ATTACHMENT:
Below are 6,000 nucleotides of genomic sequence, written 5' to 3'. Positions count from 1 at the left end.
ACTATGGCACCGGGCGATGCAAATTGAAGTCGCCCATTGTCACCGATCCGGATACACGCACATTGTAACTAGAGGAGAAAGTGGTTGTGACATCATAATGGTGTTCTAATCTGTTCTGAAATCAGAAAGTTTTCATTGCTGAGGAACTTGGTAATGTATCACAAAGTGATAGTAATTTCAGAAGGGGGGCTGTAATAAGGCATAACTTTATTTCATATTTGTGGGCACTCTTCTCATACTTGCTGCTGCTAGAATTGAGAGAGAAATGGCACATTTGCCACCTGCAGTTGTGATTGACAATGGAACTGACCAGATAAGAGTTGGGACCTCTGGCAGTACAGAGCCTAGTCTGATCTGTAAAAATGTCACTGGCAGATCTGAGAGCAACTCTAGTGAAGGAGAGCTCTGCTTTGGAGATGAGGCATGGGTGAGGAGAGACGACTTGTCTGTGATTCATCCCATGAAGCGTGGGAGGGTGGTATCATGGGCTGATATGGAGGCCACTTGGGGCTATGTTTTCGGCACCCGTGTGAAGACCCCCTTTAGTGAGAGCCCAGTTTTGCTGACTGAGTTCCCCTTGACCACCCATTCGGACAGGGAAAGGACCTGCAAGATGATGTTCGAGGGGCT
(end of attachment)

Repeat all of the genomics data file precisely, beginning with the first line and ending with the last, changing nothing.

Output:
Below are 6,000 nucleotides of genomic sequence, written 5' to 3'. Positions count from 1 at the left end.
ACTATGGCACCGGGCGATGCAAATTGAAGTCGCCCATTGTCACCGATCCGGATACACGCACATTGTAACTAGAGGAGAAAGTGGTTGTGACATCATAATGGTGTTCTAATCTGTTCTGAAATCAGAAAGTTTTCATTGCTGAGGAACTTGGTAATGTATCACAAAGTGATAGTAATTTCAGAAGGGGGGCTGTAATAAGGCATAACTTTATTTCATATTTGTGGGCACTCTTCTCATACTTGCTGCTGCTAGAATTGAGAGAGAAATGGCACATTTGCCACCTGCAGTTGTGATTGACAATGGAACTGACCAGATAAGAGTTGGGACCTCTGGCAGTACAGAGCCTAGTCTGATCTGTAAAAATGTCACTGGCAGATCTGAGAGCAACTCTAGTGAAGGAGAGCTCTGCTTTGGAGATGAGGCATGGGTGAGGAGAGACGACTTGTCTGTGATTCATCCCATGAAGCGTGGGAGGGTGGTATCATGGGCTGATATGGAGGCCACTTGGGGCTATGTTTTCGGCACCCGTGTGAAGACCCCCTTTAGTGAGAGCCCAGTTTTGCTGACTGAGTTCCCCTTGACCACCCATTCGGACAGGGAAAGGACCTGCAAGATGATGTTCGAGGGGCT